Session 4

Sustainable, and resilient cities: a multi-layered framework for conceptualizing urban systems
Claudia R. Binder1, Pieter Bots2, Thomas Bauwens1, Susan Muehlemeier1, Matthias Finger1, Emanuele Massaro1
1EPFL, Switzerland; 2TU Delft, Netherlands

Following projections of the United Nations, the share of the population living in cities will grow to 70% by 2050. Urban areas will be key arenas for the push towards more sustainable ways of living. While cities are the focal points of major environmental and social problems, they also contain the tangible and intangible resources which allow a transition towards more sustainable and resilient livelihoods. A key question in this context is how can resources in the urban system be used to support the transition towards sustainability, and how can we meaningfully conceptualize the interaction between the ecological, technical, and social systems to provide adequate indicators to measure this progress.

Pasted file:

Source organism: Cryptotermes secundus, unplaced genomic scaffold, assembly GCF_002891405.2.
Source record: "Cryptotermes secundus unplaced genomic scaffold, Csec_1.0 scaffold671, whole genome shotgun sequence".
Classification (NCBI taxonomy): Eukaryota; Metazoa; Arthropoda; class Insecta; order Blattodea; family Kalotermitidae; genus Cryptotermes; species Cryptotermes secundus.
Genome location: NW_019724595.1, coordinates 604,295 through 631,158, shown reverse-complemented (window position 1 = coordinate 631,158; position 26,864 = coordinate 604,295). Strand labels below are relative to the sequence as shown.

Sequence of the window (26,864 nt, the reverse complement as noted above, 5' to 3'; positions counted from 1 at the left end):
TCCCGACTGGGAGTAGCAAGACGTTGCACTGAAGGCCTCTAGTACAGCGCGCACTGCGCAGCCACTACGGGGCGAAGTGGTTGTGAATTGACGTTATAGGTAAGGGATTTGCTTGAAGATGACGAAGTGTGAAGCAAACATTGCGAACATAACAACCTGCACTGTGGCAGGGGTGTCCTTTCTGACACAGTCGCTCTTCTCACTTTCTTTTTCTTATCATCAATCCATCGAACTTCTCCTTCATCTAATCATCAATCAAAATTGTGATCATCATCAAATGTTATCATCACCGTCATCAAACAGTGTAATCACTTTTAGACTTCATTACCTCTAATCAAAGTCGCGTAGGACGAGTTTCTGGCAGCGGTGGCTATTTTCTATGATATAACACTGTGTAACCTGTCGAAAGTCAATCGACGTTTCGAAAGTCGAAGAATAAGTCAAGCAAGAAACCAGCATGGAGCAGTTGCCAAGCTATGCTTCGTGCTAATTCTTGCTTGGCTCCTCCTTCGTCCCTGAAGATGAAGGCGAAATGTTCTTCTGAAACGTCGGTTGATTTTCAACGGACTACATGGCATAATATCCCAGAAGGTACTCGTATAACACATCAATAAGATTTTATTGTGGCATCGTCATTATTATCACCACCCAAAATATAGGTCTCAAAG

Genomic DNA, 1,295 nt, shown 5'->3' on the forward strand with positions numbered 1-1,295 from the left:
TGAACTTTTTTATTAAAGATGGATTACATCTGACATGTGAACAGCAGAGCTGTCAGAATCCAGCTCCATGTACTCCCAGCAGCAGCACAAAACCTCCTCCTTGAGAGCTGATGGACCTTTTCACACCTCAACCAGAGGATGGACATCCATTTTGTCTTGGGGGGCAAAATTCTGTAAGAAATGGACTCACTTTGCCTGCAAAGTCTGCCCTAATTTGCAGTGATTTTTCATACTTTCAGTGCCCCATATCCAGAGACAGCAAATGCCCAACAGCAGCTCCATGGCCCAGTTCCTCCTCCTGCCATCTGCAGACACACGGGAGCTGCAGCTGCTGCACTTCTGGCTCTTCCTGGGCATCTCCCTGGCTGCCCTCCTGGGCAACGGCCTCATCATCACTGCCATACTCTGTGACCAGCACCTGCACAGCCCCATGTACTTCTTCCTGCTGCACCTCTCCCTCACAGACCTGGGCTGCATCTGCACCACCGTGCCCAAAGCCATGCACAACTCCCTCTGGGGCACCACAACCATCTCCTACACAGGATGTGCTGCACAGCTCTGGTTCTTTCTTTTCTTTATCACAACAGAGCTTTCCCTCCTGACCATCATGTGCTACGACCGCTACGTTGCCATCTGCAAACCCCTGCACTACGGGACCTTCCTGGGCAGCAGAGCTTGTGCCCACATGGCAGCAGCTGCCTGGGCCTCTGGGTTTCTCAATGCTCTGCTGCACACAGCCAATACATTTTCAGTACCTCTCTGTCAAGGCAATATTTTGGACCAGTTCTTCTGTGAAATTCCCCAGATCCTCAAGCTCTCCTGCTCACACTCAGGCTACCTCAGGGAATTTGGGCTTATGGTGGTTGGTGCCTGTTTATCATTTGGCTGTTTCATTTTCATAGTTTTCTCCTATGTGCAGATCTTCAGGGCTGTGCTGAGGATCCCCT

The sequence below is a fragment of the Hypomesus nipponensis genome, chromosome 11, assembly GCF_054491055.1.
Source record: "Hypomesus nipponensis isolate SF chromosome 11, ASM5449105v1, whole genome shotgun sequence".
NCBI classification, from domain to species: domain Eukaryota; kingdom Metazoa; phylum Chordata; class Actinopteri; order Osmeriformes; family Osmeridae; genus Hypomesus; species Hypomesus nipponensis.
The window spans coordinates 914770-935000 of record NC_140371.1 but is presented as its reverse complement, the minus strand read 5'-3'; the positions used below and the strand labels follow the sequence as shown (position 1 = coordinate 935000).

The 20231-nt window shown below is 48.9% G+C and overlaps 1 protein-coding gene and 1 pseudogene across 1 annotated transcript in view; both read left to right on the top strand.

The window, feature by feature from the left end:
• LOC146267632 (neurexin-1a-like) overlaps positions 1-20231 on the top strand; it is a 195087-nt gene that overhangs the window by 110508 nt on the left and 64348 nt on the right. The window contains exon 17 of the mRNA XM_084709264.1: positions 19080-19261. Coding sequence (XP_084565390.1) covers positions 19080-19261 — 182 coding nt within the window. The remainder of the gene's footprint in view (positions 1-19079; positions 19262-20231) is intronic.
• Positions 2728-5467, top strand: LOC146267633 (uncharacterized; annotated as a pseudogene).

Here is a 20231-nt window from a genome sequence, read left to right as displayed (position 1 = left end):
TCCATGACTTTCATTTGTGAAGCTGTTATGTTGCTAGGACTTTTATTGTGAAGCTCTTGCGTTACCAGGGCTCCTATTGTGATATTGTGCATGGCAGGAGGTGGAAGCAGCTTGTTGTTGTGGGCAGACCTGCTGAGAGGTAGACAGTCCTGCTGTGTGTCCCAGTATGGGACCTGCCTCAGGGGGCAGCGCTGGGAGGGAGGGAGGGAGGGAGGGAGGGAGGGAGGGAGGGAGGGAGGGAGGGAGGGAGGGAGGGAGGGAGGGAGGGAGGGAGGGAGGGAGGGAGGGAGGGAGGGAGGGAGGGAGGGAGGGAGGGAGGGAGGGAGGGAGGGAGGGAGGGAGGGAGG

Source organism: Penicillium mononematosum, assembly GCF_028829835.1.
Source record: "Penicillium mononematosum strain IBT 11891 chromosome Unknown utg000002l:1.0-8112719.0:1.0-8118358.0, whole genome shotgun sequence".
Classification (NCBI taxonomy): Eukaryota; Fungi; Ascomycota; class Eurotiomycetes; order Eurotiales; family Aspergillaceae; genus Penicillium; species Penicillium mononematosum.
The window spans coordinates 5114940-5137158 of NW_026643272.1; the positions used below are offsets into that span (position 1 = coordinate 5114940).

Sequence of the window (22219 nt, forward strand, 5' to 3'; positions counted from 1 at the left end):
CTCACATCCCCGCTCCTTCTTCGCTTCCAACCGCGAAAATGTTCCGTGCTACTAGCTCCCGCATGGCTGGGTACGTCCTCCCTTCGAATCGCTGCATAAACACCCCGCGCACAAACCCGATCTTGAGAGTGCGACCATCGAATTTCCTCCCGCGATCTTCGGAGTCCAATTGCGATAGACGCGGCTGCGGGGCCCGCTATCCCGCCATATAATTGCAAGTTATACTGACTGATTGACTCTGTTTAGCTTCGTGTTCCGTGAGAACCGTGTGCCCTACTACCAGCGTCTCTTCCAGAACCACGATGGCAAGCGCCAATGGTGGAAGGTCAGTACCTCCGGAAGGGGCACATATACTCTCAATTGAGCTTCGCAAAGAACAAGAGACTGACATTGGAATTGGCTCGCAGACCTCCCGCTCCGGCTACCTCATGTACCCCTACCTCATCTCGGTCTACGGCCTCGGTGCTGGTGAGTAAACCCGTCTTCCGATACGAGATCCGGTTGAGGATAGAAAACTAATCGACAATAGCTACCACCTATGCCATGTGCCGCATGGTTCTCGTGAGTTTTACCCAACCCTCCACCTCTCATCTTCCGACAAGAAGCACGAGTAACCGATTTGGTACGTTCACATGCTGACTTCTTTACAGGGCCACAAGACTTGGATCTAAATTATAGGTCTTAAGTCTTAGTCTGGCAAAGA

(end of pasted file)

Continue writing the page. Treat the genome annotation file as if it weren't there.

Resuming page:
We propose a framework which allows to study the interactions between the resources, technical, actors and institutional systems. We start from the perspective that processes rather than flows determine the change, the change potential, and therefore the long-term sustainability and resilience of urban systems. Our framework consists of six basic elements: processes in which either material transformation or decision-making can take place, inputs to these processes (resources or information), actors related to these processes, institutions regulating the processes (rules and conventions that affect actors’ behavior), technologies affecting the efficiency of these processes, and outputs determining the effectiveness and sustainability of the processes. We show for several examples within the urban system how this framework can be applied and discuss its advantages and disadvantages. In particular, we show how it may help to foster comparability of knowledge by providing a common language, structure the analysis of empirical data and diagnose policy interventions.